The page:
Self-screening could allow patients to present to the GP or practice nurse with knowledge of their malnutrition risk, says Stephanie Cumming, a practice nurse in Warwickshire, but she adds the online tool will not be suitable for everyone. ‘Many older people may be reluctant or unable to use it because the tool is online. As they are one of the highest risk groups for developing malnutrition, there is a concern that they may slip through the net.’
Ms Garrett says older people are more likely to have underlying health problems that can increase their risk of becoming malnourished, and that nurses have to ‘dig deeper’ if older people say they are eating well.
‘Nurses know that a good diet is not just about calories, but about having the right nutrients. When assessing older patients in the community, nurses should look at their ability to perform tasks such as cooking and shopping, and their relationship with food. Is it something they relish, or has it become a chore to them?’
The launch of the tool coincides with the publication of a new report that shows the economic burden of malnutrition on health and social care services.
The report, produced by BAPEN and the National Institute for Health Research Southampton Biomedical Research Centre, found that malnutrition cost an estimated £19.6 billion in England in 2011/12, more than 15% of total public spending on health and social care. About half of that figure relates to older people, the rest to younger adults and children.
Analysis of the figures has suggested that health and social care services could save between £172 million and £229 million a year through better screening and implementing appropriate nutritional care pathways, as recommended in National Institute for Health and Care Excellence guidelines.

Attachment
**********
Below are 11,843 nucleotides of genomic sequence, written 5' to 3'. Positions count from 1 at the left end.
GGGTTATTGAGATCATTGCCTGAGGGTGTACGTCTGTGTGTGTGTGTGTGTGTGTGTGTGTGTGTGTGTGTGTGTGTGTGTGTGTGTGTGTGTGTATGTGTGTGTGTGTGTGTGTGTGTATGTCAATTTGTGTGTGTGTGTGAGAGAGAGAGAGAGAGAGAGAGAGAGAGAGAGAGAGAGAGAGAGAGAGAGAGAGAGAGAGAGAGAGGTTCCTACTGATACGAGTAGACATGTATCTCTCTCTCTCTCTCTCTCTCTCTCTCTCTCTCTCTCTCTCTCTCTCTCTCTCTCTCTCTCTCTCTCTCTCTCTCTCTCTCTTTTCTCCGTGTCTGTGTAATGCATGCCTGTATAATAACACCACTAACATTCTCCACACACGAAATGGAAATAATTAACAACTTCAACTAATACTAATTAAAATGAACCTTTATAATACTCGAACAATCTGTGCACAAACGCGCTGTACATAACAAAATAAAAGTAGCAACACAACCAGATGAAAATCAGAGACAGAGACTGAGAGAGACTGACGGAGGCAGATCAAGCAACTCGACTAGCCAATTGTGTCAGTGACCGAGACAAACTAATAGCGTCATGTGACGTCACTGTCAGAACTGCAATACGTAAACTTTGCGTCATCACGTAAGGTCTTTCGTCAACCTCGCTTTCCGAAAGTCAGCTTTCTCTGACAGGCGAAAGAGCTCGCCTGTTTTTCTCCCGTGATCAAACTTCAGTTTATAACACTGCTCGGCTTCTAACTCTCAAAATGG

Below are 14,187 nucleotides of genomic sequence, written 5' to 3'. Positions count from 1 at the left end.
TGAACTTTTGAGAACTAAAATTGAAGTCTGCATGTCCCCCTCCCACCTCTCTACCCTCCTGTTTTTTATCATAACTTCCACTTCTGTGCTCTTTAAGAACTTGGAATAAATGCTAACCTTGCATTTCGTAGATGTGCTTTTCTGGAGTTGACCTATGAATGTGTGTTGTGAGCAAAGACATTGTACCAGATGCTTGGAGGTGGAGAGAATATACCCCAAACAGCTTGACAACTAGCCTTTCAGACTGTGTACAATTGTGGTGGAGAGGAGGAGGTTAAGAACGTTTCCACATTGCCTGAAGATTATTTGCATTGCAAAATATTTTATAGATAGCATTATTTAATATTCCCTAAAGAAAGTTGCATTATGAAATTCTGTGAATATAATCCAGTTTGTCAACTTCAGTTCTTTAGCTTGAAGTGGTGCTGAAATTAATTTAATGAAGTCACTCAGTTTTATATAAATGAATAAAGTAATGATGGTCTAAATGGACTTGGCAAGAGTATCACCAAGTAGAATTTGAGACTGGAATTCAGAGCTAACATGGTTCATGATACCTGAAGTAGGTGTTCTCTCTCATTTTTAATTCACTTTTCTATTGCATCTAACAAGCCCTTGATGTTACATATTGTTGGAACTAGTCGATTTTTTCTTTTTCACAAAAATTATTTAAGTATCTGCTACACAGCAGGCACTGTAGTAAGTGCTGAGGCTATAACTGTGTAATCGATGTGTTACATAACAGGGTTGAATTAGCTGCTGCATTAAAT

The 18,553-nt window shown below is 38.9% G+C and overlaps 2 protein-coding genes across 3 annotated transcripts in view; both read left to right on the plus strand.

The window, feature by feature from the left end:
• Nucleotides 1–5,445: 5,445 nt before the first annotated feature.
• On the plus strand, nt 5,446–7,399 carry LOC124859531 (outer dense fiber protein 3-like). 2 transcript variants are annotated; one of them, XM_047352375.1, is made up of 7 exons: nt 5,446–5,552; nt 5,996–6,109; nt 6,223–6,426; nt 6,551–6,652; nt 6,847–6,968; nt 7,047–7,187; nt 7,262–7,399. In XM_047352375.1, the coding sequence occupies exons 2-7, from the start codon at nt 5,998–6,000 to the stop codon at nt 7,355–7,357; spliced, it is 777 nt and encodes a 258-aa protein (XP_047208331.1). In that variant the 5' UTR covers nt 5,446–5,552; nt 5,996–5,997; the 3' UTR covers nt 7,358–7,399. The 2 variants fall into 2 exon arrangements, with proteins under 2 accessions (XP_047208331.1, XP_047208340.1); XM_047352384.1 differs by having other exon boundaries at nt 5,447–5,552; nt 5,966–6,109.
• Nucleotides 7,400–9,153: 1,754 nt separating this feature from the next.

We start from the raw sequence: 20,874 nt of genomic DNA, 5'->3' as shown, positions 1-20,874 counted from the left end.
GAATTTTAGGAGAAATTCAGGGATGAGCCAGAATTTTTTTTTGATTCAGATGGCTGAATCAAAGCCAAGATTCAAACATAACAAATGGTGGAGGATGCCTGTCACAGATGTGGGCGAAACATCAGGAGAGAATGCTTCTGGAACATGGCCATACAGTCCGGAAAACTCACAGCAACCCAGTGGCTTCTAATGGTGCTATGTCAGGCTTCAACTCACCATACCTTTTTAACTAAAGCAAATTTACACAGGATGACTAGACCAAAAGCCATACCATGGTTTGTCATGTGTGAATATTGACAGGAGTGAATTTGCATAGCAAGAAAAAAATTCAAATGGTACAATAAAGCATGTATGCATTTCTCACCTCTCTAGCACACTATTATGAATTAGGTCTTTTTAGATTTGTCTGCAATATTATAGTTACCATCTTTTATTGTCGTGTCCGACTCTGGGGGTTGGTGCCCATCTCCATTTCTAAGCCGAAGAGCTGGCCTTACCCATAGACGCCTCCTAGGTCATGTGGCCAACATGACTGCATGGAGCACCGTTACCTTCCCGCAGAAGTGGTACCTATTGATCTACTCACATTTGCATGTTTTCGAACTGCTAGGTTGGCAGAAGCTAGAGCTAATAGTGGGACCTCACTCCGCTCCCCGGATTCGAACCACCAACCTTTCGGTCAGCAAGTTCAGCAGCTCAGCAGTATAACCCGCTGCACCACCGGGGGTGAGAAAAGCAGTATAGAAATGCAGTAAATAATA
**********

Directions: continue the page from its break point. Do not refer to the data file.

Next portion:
It uses height and weight status, history of weight loss and body mass index to calculate malnutrition risk. Data can be entered in imperial or metric measurements.
People at risk of malnutrition can download a dietary advice sheet with basic information and suggestions for improving their nutritional intake.
The advice originates from the malnutrition pathway (
Co-designer of the tool and BAPEN malnutrition action group member Christine Russell says it could also help family members who are concerned about weight loss and change of appetite in a loved one who is unwell.
Report author Marinos Elia, professor of clinical nutrition and metabolism at the University of Southampton, says: ‘We recognise there are some costs attached to more screening, more care plans and more nutritional support.
‘But, ultimately, it is more expensive not to treat malnutrition than to treat it.’
Chief nursing officer for England Jane Cummings says NHS commissioners should use the information in the report to support the implementation of recently published guidance from NHS England on commissioning nutrition and hydration.